I was asked once about what my “training philosophy” is. It was an interesting question and really got me thinking, what do I believe is important in training? And why. I’ve boiled it down to four key aspects. These aren’t the only factors in training but they’re the ones I think are the most important to a good training plan and the primary ones I take into account when developing my own training and that of my athletes.
The first, and most important factor, is longevity.
One thing I believe above all others is that if you want to be successful in powerlifting (or most endeavours for that matter) you need to be consistent and work at it for a long time. The very best lifters almost universally have long careers. 10 years or even more is not uncommon. You can’t expect to train for one or two (or even four or five) years and reach the peak of your physical potential.
There’s no amount of short term progress that can beat out the results of a decade or more of consistent training. I don’t care how much weight you can add to your squat or bench in 6 weeks after running some fancy program.
That’s why longevity is the most important consideration for me. Even if a training program isn’t that good if you do it for long enough it’ll net better results than an awesome plan done for a short period of time. I’ll take a 70% plan done for 10 years over a 100% plan done for 1-2 years every time. I believe wholeheartedly that it will produce a better lifter in the end.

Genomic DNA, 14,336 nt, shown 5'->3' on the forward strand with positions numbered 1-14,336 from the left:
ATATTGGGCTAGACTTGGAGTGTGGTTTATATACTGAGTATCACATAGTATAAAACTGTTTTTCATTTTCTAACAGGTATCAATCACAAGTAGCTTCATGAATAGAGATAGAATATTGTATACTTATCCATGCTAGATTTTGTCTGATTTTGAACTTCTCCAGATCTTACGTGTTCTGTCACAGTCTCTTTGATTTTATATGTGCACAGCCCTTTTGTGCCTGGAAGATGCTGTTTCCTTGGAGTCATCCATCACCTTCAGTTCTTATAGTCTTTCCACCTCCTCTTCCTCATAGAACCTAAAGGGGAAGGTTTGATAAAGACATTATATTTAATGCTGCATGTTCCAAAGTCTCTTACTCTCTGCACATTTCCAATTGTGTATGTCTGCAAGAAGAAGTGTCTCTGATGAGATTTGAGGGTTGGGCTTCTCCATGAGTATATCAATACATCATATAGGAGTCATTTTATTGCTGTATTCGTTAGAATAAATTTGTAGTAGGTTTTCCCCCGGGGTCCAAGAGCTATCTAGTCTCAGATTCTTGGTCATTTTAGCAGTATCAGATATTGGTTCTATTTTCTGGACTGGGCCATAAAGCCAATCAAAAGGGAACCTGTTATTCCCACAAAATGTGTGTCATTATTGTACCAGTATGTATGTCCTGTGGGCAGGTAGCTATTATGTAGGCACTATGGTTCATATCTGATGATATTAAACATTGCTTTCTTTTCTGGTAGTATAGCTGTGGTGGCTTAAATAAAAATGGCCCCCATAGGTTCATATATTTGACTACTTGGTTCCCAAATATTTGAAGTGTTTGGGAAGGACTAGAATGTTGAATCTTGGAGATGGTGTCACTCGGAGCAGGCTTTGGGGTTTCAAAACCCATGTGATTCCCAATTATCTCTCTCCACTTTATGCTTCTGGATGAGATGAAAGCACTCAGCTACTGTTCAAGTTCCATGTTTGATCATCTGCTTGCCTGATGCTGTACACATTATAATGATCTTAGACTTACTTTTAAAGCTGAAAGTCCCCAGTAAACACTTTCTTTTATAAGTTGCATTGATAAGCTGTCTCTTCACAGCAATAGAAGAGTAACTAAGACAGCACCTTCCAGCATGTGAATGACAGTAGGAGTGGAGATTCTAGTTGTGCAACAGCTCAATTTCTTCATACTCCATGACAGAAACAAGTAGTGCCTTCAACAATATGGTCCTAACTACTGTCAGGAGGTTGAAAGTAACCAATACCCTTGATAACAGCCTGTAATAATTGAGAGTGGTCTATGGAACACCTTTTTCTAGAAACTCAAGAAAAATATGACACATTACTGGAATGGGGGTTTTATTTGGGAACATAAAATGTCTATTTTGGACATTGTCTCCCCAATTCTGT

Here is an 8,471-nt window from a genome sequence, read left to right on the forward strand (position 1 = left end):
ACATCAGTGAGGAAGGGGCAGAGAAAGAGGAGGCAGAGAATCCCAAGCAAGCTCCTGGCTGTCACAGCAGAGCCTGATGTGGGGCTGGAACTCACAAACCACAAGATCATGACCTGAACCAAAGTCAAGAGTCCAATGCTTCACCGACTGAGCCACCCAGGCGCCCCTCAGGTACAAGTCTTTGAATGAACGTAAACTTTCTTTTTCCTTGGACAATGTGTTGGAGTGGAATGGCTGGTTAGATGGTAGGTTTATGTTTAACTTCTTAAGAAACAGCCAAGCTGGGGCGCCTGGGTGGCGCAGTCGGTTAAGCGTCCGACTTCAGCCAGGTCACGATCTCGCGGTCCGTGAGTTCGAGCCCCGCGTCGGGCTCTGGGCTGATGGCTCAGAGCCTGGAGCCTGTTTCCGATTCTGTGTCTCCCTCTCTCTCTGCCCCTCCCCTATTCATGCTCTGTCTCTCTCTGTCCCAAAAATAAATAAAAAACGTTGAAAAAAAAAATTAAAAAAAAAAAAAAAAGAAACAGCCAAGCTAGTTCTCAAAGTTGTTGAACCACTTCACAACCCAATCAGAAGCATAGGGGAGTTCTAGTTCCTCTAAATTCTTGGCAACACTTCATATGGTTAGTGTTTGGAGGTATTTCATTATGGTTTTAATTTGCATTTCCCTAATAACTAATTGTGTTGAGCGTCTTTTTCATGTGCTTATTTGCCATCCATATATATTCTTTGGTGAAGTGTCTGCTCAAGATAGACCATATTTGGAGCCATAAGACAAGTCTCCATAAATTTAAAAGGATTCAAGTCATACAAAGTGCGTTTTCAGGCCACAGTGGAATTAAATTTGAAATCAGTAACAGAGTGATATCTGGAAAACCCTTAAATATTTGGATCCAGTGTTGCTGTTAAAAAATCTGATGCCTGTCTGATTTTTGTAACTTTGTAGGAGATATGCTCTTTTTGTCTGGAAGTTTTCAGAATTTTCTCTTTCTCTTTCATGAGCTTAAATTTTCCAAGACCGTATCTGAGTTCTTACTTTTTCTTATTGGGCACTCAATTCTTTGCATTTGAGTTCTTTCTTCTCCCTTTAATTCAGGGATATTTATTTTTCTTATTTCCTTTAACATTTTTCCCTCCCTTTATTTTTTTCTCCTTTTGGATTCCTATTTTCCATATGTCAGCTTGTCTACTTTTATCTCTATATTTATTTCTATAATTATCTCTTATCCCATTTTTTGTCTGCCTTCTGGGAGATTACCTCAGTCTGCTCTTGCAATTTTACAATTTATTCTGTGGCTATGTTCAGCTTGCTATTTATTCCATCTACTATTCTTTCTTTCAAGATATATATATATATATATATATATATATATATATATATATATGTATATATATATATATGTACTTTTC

So what does longevity actually look like?
For me this means ensuring the training I write for myself and my athletes will allow us to continue lifting hard and productively for a long time. It has to be enjoyable but it also has to be geared towards “long term” goals and often that means sacrificing immediate satisfaction for big gains in the future.
For starters it has to be fun. On some level you have to enjoy what you’re doing. Lifting has to balance in with work, family and all other interests. It should add to your life, not take away from it. If you’re not excited about training, if you don’t actually WANT to go to the gym eventually you’ll quit. You’re just not going to keep doing something you hate for 10-20 years. So your training has to reflect that, it has to get you excited about going to the gym day in and day out.
However, let me be clear, this isn’t an excuse to just do whatever you feel like. Lots of silly exercises or ineffective training plans can be hand waived away with a simple “well I enjoy it so…”. You can justify just about anything that way and that’s not the point. Sure you have to enjoy the process as a whole, but if you want to become the best lifter you can be it’s going to be hard work. Hard work isn’t going to be fun all the time.
This is where the concept of sacrificing short term pleasure for long term progress comes in. Sometimes you need to buckle down and grind through the stuff you don’t like now so you can realize the results you want later.
I’ll use an anecdote to illustrate my point. When I first began training for powerlifting I found I had a knack for deadlifting. When I grabbed a bar it was just natural for me to stand up with it. My “program” (if it could be called that) consisted of coming into the gym and pulling a max single every week, then I went home, that was it.
Now this was fun as hell! And for a while it worked. Each week I’d add 5-10 pounds over my previous best and hit it. But eventually I ran into a wall, I could get 385 but for the life of me I couldn’t pull 405. I tried 4 weeks in a row before I realized it just wasn’t going to happen with the way I was approaching it.
What I ended up having to do was take 6 weeks to back down and build up to it. In that time I used weights between 275-315 and increased the number of reps I could do. I did goodmornings and hamstring work to build up the muscles needed in the deadlift. At the end of the 6 weeks I went back and smoked 4 plates.